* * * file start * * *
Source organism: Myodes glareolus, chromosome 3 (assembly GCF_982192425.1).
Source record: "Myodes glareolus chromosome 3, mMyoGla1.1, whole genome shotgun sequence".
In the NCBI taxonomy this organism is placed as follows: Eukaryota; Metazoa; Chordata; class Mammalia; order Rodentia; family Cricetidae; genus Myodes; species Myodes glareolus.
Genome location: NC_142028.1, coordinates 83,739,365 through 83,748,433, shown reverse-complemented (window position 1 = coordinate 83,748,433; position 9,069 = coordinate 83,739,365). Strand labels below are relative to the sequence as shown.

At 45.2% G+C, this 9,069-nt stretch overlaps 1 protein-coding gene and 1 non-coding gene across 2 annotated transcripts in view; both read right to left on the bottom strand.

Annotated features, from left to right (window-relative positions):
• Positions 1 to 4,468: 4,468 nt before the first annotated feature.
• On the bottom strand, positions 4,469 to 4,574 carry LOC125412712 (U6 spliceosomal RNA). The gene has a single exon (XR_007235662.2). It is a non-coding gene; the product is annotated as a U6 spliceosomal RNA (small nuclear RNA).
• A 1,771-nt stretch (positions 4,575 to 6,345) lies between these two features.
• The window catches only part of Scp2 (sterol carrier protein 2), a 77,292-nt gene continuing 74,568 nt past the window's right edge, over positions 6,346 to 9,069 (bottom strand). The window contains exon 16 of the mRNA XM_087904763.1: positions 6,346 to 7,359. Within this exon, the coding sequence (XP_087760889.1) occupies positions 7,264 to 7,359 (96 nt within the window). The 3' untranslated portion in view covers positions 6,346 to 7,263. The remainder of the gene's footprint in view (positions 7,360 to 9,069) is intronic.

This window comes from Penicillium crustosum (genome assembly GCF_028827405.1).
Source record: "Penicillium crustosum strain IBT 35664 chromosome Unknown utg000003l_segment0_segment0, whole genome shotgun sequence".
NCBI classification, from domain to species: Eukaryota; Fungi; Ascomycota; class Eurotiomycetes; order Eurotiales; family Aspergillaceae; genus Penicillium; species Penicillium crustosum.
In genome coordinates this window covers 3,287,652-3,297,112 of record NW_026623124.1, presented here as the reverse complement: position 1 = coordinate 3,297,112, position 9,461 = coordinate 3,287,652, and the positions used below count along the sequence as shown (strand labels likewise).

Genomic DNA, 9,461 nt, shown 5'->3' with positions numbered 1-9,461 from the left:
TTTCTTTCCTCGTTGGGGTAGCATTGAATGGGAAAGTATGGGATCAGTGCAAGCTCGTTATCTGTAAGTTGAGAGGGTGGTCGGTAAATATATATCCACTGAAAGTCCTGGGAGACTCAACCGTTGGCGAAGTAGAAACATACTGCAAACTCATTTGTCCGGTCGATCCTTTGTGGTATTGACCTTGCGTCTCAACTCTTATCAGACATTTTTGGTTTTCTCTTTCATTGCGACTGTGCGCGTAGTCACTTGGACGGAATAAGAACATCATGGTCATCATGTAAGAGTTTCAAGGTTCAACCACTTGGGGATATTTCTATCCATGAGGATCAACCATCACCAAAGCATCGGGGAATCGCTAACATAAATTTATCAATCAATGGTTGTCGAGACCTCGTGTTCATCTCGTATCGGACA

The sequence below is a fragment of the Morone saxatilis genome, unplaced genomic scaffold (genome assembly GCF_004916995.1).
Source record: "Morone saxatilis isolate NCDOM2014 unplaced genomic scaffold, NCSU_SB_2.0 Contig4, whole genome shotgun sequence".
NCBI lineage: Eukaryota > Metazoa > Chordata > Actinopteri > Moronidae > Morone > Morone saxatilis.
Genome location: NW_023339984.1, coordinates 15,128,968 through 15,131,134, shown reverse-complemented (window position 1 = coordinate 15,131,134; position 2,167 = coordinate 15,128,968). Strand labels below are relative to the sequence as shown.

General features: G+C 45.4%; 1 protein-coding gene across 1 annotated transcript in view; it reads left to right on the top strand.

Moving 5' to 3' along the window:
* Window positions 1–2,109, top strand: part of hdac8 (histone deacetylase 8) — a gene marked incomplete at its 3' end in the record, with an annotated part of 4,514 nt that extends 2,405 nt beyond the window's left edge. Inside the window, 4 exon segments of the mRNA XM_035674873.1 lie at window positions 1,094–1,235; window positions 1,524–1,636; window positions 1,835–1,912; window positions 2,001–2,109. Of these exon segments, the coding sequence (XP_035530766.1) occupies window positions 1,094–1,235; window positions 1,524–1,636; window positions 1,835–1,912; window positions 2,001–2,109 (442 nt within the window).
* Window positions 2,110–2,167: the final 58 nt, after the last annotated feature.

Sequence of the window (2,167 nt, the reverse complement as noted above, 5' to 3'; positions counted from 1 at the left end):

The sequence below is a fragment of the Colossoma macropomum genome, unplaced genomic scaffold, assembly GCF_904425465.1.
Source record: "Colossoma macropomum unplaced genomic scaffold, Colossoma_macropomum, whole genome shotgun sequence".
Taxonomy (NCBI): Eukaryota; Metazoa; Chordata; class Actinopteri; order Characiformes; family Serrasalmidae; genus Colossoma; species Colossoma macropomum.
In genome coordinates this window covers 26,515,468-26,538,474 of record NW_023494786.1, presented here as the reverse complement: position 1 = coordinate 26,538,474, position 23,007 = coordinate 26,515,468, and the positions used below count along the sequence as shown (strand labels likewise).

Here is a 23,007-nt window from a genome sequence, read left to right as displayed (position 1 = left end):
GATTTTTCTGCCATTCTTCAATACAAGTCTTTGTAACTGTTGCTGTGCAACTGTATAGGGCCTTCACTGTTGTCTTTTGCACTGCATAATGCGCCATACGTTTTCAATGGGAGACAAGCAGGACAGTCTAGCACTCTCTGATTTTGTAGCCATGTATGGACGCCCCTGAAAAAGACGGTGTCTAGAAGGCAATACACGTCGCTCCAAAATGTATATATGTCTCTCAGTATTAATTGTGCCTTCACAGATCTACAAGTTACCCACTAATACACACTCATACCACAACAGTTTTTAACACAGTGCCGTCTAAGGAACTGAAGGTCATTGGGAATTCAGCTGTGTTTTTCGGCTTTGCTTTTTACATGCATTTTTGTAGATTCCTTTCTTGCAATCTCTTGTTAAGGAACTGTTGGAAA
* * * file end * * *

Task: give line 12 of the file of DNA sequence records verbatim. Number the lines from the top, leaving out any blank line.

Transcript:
Source record: "Penicillium crustosum strain IBT 35664 chromosome Unknown utg000003l_segment0_segment0, whole genome shotgun sequence".